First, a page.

9 Mar 2009
What with rising cigar prices, rising cigar taxes and rising economic anxiety, most of us are looking for ways to save money. With that in mind, here are a few tips and thoughts you may not have considered, and at least one I’m sure you have.
1. If you are the sort of occasional smoker who chooses a good cigar when you have the time and place to enjoy it, it can be difficult to save money without sacrificing some pleasure. (Unless, of course, you’re routinely toasting $20-$30 cigars, in which case you probably don‘t need my advice.) I think your best bet is to try to identify what it is you like most about your current sticks and see if there is a lower-priced line that’s close. Some of the smaller brands, such as Oliva, Alec Bradley, Camacho, and Toraño, have good, cheaper offerings.
2. For those who smoke regularly, take a good look at when and how you’re smoking. Do you barely notice a stick or two a day smoked while working? Or on the golf course? Or during a poker game? If this is the case, you could look at lower-priced sticks for those occasions. My advice on where to find them is different from what you frequently hear. I recommend the cheaper lines made by giants Altadis or General rather than searching out no-name bundles. The reasons? Consistency, quality, and availability. If you can find one you like, you can be pretty sure that the next one will taste like the previous one. And the likelihood of plugs, split wrappers, or bad rolls is smaller. Finally, it’s easy to find a couple of singles to try before you commit.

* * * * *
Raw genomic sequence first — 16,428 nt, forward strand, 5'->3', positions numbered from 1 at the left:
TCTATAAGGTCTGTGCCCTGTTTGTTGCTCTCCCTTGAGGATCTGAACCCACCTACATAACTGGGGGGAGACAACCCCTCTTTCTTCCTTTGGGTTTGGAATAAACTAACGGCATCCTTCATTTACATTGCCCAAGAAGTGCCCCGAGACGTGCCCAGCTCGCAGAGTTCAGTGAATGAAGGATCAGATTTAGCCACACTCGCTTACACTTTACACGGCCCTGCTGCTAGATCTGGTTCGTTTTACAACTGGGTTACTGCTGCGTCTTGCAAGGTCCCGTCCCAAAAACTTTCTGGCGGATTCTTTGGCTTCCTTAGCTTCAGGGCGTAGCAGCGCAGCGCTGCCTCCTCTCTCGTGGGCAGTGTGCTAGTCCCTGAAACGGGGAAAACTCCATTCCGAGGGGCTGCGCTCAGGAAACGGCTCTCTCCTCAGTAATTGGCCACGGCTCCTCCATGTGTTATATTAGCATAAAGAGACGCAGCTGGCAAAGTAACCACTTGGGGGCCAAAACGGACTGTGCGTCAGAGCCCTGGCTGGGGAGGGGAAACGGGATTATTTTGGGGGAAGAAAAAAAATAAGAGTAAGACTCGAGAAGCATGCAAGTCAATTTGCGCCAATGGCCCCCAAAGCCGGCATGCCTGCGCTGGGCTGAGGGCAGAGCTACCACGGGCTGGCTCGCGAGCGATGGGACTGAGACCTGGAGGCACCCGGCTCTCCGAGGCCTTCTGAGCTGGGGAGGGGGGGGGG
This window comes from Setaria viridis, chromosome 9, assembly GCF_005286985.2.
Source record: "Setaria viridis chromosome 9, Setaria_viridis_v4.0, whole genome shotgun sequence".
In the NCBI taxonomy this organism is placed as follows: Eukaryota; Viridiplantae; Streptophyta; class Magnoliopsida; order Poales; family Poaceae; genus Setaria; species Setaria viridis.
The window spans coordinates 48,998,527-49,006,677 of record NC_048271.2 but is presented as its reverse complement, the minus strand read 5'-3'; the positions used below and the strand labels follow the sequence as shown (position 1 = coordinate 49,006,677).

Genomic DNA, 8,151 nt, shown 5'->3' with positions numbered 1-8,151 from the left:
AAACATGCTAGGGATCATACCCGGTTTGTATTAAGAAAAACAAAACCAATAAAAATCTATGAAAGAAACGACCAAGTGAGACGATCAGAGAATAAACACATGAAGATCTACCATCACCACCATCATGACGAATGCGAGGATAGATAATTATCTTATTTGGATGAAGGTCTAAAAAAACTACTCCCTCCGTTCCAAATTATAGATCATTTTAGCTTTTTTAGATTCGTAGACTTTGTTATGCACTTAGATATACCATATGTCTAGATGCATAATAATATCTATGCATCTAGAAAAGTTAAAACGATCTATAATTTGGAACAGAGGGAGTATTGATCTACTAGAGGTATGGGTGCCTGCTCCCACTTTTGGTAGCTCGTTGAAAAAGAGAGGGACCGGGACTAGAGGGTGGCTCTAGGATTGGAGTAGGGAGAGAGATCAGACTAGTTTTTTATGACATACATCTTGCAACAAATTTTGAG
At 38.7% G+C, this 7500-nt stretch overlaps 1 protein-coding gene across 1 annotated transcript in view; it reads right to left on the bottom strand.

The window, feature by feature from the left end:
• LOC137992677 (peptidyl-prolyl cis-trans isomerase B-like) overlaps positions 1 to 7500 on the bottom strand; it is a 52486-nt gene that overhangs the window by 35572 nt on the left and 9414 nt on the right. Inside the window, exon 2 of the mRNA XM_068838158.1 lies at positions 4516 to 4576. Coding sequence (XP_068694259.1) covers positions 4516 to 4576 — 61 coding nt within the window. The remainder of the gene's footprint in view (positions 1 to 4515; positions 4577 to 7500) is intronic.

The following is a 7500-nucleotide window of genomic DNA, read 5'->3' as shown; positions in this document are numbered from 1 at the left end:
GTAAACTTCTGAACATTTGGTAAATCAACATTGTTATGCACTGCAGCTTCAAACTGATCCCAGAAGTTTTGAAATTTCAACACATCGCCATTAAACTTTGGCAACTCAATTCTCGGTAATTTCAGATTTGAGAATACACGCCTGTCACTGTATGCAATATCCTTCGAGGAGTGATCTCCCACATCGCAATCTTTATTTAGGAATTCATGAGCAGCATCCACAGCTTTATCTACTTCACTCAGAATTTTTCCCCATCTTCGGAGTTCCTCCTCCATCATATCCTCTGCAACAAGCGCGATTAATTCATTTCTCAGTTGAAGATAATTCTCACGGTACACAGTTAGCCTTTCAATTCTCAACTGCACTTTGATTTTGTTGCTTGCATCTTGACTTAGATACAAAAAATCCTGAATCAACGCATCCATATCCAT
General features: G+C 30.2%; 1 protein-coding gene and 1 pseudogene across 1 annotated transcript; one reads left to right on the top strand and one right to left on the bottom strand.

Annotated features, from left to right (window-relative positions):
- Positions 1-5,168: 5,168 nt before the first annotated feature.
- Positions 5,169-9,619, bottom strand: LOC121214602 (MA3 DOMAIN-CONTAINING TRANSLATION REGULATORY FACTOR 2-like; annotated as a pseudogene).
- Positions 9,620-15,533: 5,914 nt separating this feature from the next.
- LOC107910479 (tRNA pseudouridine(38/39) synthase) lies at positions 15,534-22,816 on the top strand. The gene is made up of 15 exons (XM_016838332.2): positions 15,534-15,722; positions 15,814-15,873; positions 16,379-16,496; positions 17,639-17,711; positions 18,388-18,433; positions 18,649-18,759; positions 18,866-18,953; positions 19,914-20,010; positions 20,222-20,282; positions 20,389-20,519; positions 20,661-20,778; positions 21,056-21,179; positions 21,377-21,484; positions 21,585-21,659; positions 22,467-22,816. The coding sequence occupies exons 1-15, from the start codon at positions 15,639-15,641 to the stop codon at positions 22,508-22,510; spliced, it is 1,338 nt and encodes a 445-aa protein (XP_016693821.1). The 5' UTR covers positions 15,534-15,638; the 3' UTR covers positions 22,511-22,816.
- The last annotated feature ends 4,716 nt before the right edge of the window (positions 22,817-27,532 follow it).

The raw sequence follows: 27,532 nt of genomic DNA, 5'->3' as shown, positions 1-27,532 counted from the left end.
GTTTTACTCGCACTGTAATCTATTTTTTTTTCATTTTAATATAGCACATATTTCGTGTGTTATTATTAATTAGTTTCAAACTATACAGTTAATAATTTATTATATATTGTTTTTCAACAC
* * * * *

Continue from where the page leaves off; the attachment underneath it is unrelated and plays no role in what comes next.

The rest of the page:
3. Similarly, don’t overlook the house brands at your local B&Ms. Again, the advantage is that you can smoke a couple before committing to a box or bundle. Many house brands are moderate- to low-priced and often they’re good (or even great) smokes.
4. This one’s been said a thousand times, but it bears repeating—and remembering. Don’t go nuts on cigar auction sites. If you engage, set limits and stick to them.
In the end, don’t forget what cigar smoking is all about: individual pleasure and enjoyment. Only you can decide how much that’s worth.
photo credit: Flickr